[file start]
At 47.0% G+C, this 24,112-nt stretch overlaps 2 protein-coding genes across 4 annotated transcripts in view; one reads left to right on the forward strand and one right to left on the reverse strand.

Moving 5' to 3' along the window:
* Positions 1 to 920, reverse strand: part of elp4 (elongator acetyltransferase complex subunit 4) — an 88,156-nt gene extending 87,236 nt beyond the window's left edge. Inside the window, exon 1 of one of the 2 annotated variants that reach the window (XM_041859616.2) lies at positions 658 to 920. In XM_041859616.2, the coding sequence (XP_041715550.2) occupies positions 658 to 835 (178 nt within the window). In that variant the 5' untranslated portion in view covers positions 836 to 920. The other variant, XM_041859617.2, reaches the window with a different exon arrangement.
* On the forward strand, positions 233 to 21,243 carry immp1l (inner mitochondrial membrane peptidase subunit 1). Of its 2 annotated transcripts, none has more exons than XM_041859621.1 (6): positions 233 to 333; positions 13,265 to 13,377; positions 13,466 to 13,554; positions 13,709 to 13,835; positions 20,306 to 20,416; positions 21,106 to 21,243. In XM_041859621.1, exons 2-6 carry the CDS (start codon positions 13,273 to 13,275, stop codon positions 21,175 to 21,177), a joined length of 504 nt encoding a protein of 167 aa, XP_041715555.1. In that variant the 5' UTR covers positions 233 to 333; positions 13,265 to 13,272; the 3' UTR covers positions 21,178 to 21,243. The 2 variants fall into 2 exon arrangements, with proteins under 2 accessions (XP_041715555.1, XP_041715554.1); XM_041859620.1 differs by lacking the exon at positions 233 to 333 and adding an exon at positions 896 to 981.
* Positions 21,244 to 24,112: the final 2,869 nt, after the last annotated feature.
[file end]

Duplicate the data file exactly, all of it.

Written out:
At 47.0% G+C, this 24,112-nt stretch overlaps 2 protein-coding genes across 4 annotated transcripts in view; one reads left to right on the forward strand and one right to left on the reverse strand.

Moving 5' to 3' along the window:
* Positions 1 to 920, reverse strand: part of elp4 (elongator acetyltransferase complex subunit 4) — an 88,156-nt gene extending 87,236 nt beyond the window's left edge. Inside the window, exon 1 of one of the 2 annotated variants that reach the window (XM_041859616.2) lies at positions 658 to 920. In XM_041859616.2, the coding sequence (XP_041715550.2) occupies positions 658 to 835 (178 nt within the window). In that variant the 5' untranslated portion in view covers positions 836 to 920. The other variant, XM_041859617.2, reaches the window with a different exon arrangement.
* On the forward strand, positions 233 to 21,243 carry immp1l (inner mitochondrial membrane peptidase subunit 1). Of its 2 annotated transcripts, none has more exons than XM_041859621.1 (6): positions 233 to 333; positions 13,265 to 13,377; positions 13,466 to 13,554; positions 13,709 to 13,835; positions 20,306 to 20,416; positions 21,106 to 21,243. In XM_041859621.1, exons 2-6 carry the CDS (start codon positions 13,273 to 13,275, stop codon positions 21,175 to 21,177), a joined length of 504 nt encoding a protein of 167 aa, XP_041715555.1. In that variant the 5' UTR covers positions 233 to 333; positions 13,265 to 13,272; the 3' UTR covers positions 21,178 to 21,243. The 2 variants fall into 2 exon arrangements, with proteins under 2 accessions (XP_041715555.1, XP_041715554.1); XM_041859620.1 differs by lacking the exon at positions 233 to 333 and adding an exon at positions 896 to 981.
* Positions 21,244 to 24,112: the final 2,869 nt, after the last annotated feature.